I had not been aware of Bob Mizer’s photography until coming across two reviews. After reading them, I headed over to see DEVOTION: Excavating Bob Mizer exhibit at 80WSE Gallery. The press materials notes he was a pioneer in the Beefcake genre of photography. An internet search reveals that these sexually suggestive male nude photographs were distributed primarily through the mail and in the publication Physique Pictorial. While “cheesecake” risque’ nude photographs of women had long been available to stoke the heterosexual male libido, male homosexual desire, being suppressed by cultural intolerance, would have difficulty finding a ready source for homoerotic art and photography. Bob Mizer’s photography catered to those desires.
The industry of Bob Mizer is inarguable. He is credited with making 3000 films, and the full depth of his still photo archives has have yet to be fully plumbed. The press release would have us believe that Mizer is an “enigmatic American photographer; arguably one of the most compellingly prolific cultural documentarians of the 20th century”. To my mind, the work hanging in the gallery is neither documentary nor compelling. There’s no enigma, either: the male models pose to reveal as much of their anatomy as permissible by obscenity laws, their genitalia concealed by a g string. Intended to fully reveal the musculature of the body builder models, poses range from stilted to laughable. A recurring motif are buff hunks wearing nothing but cowboy boots and/ or cowboy hats. A variation are two bare chested cowboy-hatted models, self consciously posing face to face while at the same time licking the muzzles of toy cap guns.
The same sorts of props and poses can be found in cheesecake imagery. At 80 WSE galleries, a few ‘conventional’ portraits can be found– and they are simply conventional. Also hanging is a staged photograph of young men working on an automobile. Similar illustrative images could be found in car magazines of the era. Beyond a gay man’s libido, there is little stimulation to be found in Mizer’s work.
Contrast Mizer’s work to George Platt Lynes: Lynes, an accomplished editorial and commercial photographer who faced the same taboos against homoerotic imagery, albeit at an earlier time. Taking inspiration from classical sculpture, surrealism and avant garde art of the 1930s, Lynes’ men were rendered in rich black and white tones that strongly delineated the male form while at the same time portraying a subtle sexual energy.
That Bob Mizer is being pronounced an undiscovered artist of a bygone era is familiar phenomena of these times. Not to say that the canon is fixed for all time, but in the 150 years since photography’s invention, the works of the great photographers have been widely seen in museums and print. In dredging the river of photographic imagery, connoisseurs of the medium are now serving up all sorts of material made for some illustrative purpose which we are now being encouraged to interpret as art.
Consider the 2008 International Center of Photography exhibition of a Fort Worth, Texas photographer, Bill Wood, who worked from 1937-73. The images of that show depicted small town events, car dealerships and grand openings of local stores. And there lies the attraction for many of the photographs that are being shown as newly found masterpieces. Whether it be the nostalgic qualities of vintage clothing styles or the stiffly posed studio portraits brought about by the slow and methodical practice of large format film plate photography, old photographs have an undeniable charm. But when made, Wood’s photographs were ordinary and lacked the invention and particular vision of recognized and celebrated photographers of the day. As windows on to another time the images of Wood are quirky and curious. Defined and sensitive interpretations of their subjects, they are not.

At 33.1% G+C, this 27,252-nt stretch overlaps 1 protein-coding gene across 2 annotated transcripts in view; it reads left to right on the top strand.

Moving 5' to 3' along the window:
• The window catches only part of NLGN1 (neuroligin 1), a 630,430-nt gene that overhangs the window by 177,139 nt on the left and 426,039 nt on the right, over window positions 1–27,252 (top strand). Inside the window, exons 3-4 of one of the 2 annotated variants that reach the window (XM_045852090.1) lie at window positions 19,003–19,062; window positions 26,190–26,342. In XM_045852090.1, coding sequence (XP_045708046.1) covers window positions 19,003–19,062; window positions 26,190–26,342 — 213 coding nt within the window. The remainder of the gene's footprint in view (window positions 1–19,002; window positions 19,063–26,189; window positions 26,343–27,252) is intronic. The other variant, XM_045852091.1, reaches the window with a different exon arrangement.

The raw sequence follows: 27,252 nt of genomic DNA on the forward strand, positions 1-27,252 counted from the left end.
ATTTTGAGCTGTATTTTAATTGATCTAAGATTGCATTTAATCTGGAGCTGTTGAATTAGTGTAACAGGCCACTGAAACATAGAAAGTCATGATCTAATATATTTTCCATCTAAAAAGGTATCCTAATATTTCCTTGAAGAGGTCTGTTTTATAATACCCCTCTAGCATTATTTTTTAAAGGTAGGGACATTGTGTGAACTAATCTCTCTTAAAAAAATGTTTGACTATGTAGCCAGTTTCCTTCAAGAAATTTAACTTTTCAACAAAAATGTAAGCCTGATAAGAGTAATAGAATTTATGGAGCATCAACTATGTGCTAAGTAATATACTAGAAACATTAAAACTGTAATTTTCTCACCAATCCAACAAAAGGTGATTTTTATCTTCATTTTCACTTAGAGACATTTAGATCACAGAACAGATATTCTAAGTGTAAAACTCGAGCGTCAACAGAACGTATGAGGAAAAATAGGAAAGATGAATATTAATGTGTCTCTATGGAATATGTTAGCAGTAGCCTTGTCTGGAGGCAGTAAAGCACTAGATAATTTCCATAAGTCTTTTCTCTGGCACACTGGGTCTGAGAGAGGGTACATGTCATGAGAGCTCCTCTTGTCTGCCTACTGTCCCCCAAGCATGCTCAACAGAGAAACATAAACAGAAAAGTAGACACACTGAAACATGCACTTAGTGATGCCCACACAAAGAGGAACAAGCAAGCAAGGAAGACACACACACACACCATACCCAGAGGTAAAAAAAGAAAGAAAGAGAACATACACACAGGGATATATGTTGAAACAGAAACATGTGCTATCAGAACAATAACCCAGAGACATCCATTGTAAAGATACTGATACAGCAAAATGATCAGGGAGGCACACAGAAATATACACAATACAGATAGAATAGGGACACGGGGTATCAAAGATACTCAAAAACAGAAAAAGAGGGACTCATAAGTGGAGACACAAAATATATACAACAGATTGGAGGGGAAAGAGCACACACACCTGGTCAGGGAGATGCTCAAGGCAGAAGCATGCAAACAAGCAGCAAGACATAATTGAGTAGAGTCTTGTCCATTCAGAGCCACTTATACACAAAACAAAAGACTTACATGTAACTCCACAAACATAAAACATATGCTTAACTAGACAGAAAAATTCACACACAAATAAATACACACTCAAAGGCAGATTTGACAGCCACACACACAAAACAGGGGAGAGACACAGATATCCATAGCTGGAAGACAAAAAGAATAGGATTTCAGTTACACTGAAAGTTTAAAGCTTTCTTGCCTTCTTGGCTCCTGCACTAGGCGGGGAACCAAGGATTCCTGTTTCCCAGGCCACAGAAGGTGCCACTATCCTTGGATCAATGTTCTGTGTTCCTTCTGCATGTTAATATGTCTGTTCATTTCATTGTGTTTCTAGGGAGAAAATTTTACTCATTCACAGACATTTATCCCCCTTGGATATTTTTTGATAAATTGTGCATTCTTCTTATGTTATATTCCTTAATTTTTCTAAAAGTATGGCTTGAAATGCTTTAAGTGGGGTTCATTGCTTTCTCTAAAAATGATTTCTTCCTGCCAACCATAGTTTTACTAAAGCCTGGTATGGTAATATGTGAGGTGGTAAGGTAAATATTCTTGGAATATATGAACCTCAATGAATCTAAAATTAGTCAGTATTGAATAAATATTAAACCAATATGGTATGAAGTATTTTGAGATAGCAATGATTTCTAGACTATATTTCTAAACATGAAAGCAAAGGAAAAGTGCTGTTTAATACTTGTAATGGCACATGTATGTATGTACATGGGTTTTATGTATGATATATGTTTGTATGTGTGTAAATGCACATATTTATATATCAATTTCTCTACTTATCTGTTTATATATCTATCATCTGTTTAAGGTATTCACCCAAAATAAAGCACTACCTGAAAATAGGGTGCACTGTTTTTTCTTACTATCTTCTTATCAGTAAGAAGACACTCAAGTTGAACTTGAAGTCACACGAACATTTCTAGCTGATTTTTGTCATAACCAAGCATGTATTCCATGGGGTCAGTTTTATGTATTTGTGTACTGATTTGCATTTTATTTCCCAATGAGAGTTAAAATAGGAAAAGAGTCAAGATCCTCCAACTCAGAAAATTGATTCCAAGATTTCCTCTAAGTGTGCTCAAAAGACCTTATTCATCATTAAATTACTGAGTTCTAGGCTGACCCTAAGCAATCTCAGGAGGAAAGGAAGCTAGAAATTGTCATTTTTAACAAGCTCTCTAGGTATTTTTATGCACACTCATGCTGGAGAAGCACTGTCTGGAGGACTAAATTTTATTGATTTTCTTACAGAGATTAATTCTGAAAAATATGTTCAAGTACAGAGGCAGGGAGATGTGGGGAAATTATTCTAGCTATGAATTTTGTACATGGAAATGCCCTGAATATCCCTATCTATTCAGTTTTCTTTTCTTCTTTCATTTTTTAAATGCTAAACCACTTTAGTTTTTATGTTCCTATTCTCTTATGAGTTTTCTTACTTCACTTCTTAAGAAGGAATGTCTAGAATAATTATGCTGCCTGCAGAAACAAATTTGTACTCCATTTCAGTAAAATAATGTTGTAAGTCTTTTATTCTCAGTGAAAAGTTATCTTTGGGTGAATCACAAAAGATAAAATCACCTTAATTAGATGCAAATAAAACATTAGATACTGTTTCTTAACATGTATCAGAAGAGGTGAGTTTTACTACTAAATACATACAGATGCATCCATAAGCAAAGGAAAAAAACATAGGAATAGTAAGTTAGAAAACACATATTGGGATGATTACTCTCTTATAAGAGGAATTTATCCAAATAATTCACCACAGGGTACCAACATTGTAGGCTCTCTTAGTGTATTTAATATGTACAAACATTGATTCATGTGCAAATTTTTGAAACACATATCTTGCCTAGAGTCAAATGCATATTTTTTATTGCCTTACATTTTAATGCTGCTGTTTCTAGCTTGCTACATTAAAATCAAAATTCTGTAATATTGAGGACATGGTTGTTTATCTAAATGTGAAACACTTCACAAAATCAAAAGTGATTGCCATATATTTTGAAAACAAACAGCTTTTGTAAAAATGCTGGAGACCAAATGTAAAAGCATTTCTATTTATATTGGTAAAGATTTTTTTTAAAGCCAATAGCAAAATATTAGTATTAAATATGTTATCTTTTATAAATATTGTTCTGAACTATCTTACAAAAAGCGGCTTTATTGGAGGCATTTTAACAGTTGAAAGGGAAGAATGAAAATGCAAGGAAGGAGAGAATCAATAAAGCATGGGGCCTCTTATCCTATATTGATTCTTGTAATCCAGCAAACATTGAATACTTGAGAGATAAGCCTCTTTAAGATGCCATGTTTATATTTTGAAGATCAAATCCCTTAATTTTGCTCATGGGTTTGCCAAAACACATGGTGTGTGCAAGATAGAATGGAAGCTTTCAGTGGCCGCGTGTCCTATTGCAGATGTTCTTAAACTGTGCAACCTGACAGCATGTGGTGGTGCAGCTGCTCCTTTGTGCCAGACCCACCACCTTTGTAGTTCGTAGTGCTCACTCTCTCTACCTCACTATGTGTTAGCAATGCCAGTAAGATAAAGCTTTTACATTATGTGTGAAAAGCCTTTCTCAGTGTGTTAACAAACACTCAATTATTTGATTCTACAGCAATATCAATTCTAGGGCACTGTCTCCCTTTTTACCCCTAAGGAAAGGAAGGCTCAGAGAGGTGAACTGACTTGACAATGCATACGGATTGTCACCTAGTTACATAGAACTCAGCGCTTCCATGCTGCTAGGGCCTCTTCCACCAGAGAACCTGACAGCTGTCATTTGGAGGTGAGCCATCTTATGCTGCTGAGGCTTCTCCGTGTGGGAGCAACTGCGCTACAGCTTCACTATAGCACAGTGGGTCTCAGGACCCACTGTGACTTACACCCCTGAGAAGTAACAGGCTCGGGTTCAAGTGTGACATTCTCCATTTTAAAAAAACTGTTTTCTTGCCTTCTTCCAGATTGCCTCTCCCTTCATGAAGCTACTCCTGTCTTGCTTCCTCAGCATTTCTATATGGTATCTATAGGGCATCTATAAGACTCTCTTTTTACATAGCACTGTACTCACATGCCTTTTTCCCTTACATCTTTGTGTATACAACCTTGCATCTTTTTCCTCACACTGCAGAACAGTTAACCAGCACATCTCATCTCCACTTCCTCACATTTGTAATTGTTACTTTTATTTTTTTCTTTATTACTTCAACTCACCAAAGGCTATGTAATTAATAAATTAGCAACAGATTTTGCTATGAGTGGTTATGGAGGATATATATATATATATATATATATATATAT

Excavating Bob Mizer’s work any further is unlikely to reveal any greater depth than that of typical erotic photography. Today, these mid century nude photographs may seem amusing, but they function on the same level as any pornography and as such there is nothing more than meets the eye.
Have to say it seems like you didn’t even see the exhibition as many of the images you mentioned weren’t even in the show (cowboys with pistols, etc.).
That, and you failed to mention other pieces/examples that WERE in the exhibition that don’t fit your description/assessment.
It’s telling however that you do admit you’re unfamiliar with the work or the unique place/history Mizer occupies in the history of the Sexual Revolution, etc.
….”they function on the same level as any pornography”…. ???? What? How do images of Muscle Beach, Tyrone Powers and a young boy holding a chicken equate to any type of pornography? Seriously dude, try doing a little research before doing an art review. Or maybe even visit the show you are reviewing, now that’s a thought.
Thank you for your remarks. I had written my thoughts about Mizer’s work after seeing the show and looking at additional photographs online. I should have noted in my review that some of my comments and references were made about photographs not hanging in the show. One purpose of the show was to introduce his work to those unfamiliar with Mizer and to more fully explore his imagery. In the show, the random images of Tyrone Power, a boy with a chicken, of Muscle Beach were outweighed by beefcake photographs and in any case would not be considered representative of his oeuvre. They are also hardly anything more than ordinary. I stand by my comments which posit the idea that except for its place in the “history of the Sexual Revolution” there is little visual invention in Mizer’s work.